D. Foy, Jeff Jackson and Megan McShea, all writers celebrating their first books published, will speak tonight and read from their respective works.
When planning the event, Flyleaf marketing manager Linnie Greene only expected Foy to do the reading, until he contacted her back saying that Jackson and McShea would be joining him. Getting two more than she bargained for, Greene said she was delighted at the chance to host three acclaimed authors.
“I think people should come because it’s a rare opportunity to get to hear authors that are really promising and critically acclaimed and notable still in their relative infancy,” she said.
The authors will be doing readings from each of their books, followed by recollections of experiences they have encountered while writing. After that, that there will be a Q&A session.
For Jackson, writing had been a long-term relationship, beginning in high school. His novel, “Mira Corpora,” is loosely based off of the old journals Jackson used to carry around with him.
“I don’t remember writing a lot of it. And that was the sort of jumping off point — the springboard — and these journals were filled with things that happened to me, events that happened to friends, sort of gossip that had circulated throughout the town and school in the area I grew up,” Jackson said.
Compared to other stories he has written, “Mira Corpora” is more hallucinatory and dreamlike — it’s based in reality but with elements of dream logic at play against concrete events as the story unfolds.
Jackson serves as the link between McShea and Foy, knowing each of the authors in a different way.
“We both met in the theater program at Duke,” McShea said about Jackson.
“He’s been sort of a writer friend of mine for the whole span of my time writing, and I think we’ve both influenced each other in a lot of ways through the years.”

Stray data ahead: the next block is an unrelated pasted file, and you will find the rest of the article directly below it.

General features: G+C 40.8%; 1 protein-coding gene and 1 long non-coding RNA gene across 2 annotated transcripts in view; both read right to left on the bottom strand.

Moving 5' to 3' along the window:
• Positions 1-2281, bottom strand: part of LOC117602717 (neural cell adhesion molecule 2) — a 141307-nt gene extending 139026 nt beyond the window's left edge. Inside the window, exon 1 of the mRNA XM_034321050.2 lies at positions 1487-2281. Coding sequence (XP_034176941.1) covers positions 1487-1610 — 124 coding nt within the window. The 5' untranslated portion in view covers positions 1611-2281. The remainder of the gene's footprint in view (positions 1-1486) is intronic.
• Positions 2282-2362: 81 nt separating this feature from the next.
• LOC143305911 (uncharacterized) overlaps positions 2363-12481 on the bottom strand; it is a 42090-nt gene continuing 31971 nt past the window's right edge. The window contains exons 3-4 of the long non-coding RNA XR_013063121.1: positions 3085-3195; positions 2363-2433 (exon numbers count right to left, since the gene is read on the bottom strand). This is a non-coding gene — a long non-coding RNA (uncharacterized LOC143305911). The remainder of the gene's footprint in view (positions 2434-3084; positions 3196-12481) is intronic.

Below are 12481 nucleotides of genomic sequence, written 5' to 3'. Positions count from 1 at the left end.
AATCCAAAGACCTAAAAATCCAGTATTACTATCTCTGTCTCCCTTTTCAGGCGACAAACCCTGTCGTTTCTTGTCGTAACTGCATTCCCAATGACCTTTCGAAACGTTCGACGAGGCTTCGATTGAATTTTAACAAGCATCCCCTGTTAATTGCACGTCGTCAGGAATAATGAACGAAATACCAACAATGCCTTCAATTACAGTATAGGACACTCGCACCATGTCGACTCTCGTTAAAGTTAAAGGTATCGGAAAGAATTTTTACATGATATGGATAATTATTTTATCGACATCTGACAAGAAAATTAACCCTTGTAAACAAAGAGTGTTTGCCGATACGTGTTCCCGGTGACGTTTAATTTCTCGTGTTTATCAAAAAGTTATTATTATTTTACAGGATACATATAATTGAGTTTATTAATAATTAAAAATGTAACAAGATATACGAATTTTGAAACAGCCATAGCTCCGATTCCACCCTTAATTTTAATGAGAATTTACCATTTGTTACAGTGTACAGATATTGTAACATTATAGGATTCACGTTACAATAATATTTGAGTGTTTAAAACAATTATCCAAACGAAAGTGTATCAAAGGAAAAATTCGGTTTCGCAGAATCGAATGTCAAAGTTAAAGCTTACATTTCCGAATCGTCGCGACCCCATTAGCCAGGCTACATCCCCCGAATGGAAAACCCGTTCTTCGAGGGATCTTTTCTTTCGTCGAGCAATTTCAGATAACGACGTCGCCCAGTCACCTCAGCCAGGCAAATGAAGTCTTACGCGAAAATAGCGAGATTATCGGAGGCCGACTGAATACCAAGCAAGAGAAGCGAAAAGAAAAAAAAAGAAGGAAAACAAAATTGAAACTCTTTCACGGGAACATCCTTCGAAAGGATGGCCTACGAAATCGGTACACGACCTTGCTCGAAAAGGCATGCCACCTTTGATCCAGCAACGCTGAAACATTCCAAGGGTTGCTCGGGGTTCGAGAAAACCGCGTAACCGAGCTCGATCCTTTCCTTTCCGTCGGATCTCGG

McShea said she thinks of herself as the outlier of the group with her book, “A Mountain City of Toad Splendor,” being an experimental collection of poems and stories in contrast to Jackson and Foy’s novels, but that this only serves to emphasize that there are opportunities for unique voices to be heard, especially in independent presses.
Foy, author of “Made to Break,” shares a publication label, Two Dollar Radio, with Jackson.
Foy’s love of writing came through a different medium — music. While playing in bands he started to write music, lyrics and entire songs.
“I don’t know how or why, but I just got it in my head that I was going to be a writer and that’s what I did do. I just started writing,” Foy said.
Foy said the process from draft to book can be an intense process, having experienced the transitions from a first draft in 1998 to the finished product that became “Made to Break.”
“Writing is 2 percent inspiration and 98 percent perspiration,” he said.
Greene said the authors’ fresh perspectives on timeless topics set them apart from others.
“I just feel very sure that there are really big things to come for these authors.”